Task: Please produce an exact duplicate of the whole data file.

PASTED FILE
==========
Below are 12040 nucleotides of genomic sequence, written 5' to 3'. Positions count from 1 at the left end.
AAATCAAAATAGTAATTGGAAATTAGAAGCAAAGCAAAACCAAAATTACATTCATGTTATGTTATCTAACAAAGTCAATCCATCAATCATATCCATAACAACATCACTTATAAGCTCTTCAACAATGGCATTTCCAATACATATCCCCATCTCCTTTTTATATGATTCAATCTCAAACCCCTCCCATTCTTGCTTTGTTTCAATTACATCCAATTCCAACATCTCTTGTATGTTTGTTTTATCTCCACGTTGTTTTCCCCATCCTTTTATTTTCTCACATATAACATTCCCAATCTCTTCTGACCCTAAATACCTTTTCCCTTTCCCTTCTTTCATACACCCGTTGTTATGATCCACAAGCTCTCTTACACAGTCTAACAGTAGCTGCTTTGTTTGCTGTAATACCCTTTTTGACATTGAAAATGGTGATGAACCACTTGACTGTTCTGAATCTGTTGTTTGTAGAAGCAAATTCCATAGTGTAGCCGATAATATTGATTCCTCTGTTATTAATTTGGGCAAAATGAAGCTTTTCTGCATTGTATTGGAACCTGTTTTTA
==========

Below are 12040 nucleotides of genomic sequence, written 5' to 3'. Positions count from 1 at the left end.
AAATCAAAATAGTAATTGGAAATTAGAAGCAAAGCAAAACCAAAATTACATTCATGTTATGTTATCTAACAAAGTCAATCCATCAATCATATCCATAACAACATCACTTATAAGCTCTTCAACAATGGCATTTCCAATACATATCCCCATCTCCTTTTTATATGATTCAATCTCAAACCCCTCCCATTCTTGCTTTGTTTCAATTACATCCAATTCCAACATCTCTTGTATGTTTGTTTTATCTCCACGTTGTTTTCCCCATCCTTTTATTTTCTCACATATAACATTCCCAATCTCTTCTGACCCTAAATACCTTTTCCCTTTCCCTTCTTTCATACACCCGTTGTTATGATCCACAAGCTCTCTTACACAGTCTAACAGTAGCTGCTTTGTTTGCTGTAATACCCTTTTTGACATTGAAAATGGTGATGAACCACTTGACTGTTCTGAATCTGTTGTTTGTAGAAGCAAATTCCATAGTGTAGCCGATAATATTGATTCCTCTGTTATTAATTTGGGCAAAATGAAGCTTTTCTGCATTGTATTGGAACCTGTTTTTA